The executive-search firm polled nearly 500 directors of a wide range of types and sizes of publicly held enterprises, more than 70 percent of whom identified themselves as outside directors. Here were some of the biggest things on their minds.
Spooked by cybercrime: Directors indicated that 80% of them had covered “cyber risk” as an agenda item in the previous 12 months. Yet they shared uncertainties that today’s boards are prepared enough to tackle the issue competently. Only 15% were “very confident” their board is adequately overseeing cybersecurity risks; 63% were “somewhat” confident; and 23% were “not confident.”
Uncertain about social media: Directors surveyed recognized the importance of getting a handle on social media and its opportunities and risks, especially as more CEOs themselves harness such outlets for their communications. But only 35% of respondents said their board had discussed social media risk as an agenda item in the previous year.
Responsive to shareholder activism: More directors are sensitive to the demands of greater shareholder activism and believe their boards should do a better job of preparing for the day when their company deals with that as an issue. Yet nearly 60% rated their board’s understanding of its investor base as good, while 29% rated it as excellent. Only 12% said fair and 1% poor.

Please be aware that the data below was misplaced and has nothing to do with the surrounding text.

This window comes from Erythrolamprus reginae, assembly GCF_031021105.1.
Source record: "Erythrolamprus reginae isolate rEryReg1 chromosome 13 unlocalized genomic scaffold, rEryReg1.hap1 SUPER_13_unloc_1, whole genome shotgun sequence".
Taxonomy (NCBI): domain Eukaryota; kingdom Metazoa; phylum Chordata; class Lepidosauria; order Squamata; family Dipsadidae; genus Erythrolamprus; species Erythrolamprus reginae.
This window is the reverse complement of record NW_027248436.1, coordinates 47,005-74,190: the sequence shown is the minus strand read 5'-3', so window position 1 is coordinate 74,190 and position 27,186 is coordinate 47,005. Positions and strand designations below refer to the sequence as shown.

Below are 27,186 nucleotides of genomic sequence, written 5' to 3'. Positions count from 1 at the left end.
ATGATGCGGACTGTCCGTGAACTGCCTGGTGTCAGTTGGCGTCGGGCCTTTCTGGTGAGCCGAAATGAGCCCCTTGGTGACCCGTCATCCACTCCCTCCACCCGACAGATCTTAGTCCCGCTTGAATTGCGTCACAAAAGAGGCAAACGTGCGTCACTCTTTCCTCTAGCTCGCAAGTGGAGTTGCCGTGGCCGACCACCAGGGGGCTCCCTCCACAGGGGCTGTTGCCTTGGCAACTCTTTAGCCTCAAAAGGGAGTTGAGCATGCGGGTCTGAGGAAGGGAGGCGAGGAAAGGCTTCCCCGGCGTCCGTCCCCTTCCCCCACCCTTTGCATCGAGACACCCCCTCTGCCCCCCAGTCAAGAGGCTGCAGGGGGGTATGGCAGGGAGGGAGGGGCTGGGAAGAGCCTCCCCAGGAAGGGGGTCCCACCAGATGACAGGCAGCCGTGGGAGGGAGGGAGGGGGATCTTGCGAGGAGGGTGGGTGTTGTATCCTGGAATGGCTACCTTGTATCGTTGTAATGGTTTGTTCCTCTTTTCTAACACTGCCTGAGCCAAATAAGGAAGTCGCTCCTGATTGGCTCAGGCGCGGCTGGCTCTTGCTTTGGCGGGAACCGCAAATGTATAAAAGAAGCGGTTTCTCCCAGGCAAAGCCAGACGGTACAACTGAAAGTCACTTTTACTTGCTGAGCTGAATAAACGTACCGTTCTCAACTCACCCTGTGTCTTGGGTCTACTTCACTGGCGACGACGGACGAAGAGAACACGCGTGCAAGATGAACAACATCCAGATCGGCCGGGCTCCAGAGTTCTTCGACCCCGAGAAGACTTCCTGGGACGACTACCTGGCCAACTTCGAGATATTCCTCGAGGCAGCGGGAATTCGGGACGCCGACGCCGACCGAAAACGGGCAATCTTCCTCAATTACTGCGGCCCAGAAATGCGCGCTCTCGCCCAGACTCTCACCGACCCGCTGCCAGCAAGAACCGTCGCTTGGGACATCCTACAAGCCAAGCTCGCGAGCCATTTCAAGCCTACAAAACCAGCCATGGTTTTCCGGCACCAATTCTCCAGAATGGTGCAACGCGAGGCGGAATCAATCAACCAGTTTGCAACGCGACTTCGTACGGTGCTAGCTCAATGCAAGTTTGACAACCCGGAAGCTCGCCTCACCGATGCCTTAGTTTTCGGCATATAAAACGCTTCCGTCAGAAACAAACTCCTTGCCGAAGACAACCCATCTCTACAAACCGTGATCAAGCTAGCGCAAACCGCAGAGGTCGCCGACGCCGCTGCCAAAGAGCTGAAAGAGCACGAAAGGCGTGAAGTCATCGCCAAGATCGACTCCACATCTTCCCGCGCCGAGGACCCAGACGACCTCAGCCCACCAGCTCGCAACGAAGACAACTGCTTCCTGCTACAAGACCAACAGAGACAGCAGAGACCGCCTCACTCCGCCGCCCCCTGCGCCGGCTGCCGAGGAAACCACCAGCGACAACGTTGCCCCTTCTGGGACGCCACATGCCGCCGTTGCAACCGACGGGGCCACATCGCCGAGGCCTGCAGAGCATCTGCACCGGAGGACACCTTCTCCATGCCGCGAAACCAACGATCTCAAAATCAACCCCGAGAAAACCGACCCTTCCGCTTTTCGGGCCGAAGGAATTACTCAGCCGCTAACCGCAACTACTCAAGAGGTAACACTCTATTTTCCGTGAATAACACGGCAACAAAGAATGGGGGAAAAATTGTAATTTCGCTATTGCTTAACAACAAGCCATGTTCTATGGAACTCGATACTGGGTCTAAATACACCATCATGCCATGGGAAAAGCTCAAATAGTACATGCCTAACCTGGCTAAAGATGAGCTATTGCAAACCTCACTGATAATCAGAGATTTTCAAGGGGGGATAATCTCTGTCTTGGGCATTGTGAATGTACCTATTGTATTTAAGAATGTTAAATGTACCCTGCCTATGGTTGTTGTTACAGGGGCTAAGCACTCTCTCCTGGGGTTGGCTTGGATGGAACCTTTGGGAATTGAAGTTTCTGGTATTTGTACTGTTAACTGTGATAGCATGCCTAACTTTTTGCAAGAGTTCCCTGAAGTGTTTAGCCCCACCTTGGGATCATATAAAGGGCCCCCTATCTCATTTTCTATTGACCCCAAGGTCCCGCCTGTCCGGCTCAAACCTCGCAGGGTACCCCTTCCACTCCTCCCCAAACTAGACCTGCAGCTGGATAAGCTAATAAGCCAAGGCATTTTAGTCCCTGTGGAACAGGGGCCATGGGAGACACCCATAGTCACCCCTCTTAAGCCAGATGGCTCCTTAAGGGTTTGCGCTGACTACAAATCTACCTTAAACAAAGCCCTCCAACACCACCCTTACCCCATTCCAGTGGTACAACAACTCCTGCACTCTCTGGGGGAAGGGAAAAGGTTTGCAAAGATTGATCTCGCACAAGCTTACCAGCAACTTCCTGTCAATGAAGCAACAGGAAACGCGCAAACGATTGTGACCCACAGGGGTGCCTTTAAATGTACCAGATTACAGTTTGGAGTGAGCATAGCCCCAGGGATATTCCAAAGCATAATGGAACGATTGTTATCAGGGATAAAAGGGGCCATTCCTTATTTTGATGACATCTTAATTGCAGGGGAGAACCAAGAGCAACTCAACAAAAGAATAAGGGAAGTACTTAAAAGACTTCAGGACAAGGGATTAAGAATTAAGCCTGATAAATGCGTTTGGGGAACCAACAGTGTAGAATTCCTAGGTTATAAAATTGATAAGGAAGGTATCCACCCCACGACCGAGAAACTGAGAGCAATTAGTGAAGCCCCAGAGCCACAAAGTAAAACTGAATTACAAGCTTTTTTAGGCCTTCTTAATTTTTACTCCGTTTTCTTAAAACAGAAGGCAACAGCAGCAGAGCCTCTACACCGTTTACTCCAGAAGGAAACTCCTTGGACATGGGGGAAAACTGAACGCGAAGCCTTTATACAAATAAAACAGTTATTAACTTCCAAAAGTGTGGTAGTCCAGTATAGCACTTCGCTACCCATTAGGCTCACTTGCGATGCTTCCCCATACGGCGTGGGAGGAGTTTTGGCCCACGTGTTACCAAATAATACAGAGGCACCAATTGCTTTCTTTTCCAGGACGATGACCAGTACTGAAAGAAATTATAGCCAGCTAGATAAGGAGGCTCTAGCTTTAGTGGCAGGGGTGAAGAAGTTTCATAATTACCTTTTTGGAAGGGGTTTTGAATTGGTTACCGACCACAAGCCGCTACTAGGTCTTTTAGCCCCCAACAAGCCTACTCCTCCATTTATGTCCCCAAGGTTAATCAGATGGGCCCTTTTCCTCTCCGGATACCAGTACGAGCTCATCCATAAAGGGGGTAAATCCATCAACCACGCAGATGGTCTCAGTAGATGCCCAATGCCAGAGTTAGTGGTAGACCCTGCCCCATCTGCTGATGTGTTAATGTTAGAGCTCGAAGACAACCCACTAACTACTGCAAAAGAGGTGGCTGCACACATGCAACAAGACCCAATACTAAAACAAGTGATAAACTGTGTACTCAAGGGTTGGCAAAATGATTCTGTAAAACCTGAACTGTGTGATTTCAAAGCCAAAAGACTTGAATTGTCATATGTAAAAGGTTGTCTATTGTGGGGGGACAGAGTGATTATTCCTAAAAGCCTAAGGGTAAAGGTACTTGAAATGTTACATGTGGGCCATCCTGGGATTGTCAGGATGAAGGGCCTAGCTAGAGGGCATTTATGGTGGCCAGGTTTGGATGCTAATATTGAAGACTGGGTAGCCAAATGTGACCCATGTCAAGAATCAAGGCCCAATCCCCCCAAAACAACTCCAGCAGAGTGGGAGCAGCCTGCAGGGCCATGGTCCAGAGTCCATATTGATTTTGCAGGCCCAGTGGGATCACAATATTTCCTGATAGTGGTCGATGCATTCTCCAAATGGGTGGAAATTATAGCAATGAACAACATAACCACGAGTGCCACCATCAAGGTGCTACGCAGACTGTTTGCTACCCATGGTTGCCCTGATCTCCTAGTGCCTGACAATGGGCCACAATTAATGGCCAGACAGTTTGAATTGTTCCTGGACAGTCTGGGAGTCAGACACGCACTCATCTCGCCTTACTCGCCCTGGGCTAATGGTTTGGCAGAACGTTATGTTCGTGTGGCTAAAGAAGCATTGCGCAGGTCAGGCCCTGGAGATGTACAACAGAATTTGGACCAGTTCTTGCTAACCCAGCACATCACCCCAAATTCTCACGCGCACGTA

Against mandated board diversity: Some western countries mandate changes in board composition, but American directors—more than 70% of survey respondents—strongly disagree with that premise. Nearly two-thirds, or 65%, said companies shouldn’t have policies about how long directors should remain in place before the board needs refreshment. Yet nearly half of those surveyed believe there is still an inadequate supply of diverse board candidates, and nearly 70% believe boards ought to voluntarily set diversity goals and agree that a more diverse board stimulates better decision-making.
Unsure how much more they can do: Fifty-five percent of directors surveyed don’t believe it’s reasonable to expect that a public-company board can ever fully get its arms around all the different aspects of risk in the current corporate environment, particularly technology risks.
These results show that boards need to spend time discussing and working on current issues that present risk, and that having a ‘risk expert’ on the board might be beneficial for all.